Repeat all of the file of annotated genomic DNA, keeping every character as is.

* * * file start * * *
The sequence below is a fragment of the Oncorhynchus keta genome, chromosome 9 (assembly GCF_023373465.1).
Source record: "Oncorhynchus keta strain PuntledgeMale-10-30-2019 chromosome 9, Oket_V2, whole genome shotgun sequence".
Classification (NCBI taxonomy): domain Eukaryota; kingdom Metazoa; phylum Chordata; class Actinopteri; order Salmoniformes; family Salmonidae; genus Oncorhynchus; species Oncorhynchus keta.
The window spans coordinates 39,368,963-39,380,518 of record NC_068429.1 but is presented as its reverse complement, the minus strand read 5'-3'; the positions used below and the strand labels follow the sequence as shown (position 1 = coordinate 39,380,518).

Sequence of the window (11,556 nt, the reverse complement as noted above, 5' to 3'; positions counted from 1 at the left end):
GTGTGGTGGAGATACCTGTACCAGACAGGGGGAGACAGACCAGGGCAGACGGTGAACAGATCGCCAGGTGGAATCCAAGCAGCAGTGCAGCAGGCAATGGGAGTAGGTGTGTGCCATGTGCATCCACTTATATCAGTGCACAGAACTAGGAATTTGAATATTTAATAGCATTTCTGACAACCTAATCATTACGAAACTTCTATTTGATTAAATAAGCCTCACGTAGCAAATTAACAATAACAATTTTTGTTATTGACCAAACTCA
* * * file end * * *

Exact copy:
The sequence below is a fragment of the Oncorhynchus keta genome, chromosome 9 (assembly GCF_023373465.1).
Source record: "Oncorhynchus keta strain PuntledgeMale-10-30-2019 chromosome 9, Oket_V2, whole genome shotgun sequence".
Classification (NCBI taxonomy): domain Eukaryota; kingdom Metazoa; phylum Chordata; class Actinopteri; order Salmoniformes; family Salmonidae; genus Oncorhynchus; species Oncorhynchus keta.
The window spans coordinates 39,368,963-39,380,518 of record NC_068429.1 but is presented as its reverse complement, the minus strand read 5'-3'; the positions used below and the strand labels follow the sequence as shown (position 1 = coordinate 39,380,518).

Sequence of the window (11,556 nt, the reverse complement as noted above, 5' to 3'; positions counted from 1 at the left end):
GTGTGGTGGAGATACCTGTACCAGACAGGGGGAGACAGACCAGGGCAGACGGTGAACAGATCGCCAGGTGGAATCCAAGCAGCAGTGCAGCAGGCAATGGGAGTAGGTGTGTGCCATGTGCATCCACTTATATCAGTGCACAGAACTAGGAATTTGAATATTTAATAGCATTTCTGACAACCTAATCATTACGAAACTTCTATTTGATTAAATAAGCCTCACGTAGCAAATTAACAATAACAATTTTTGTTATTGACCAAACTCA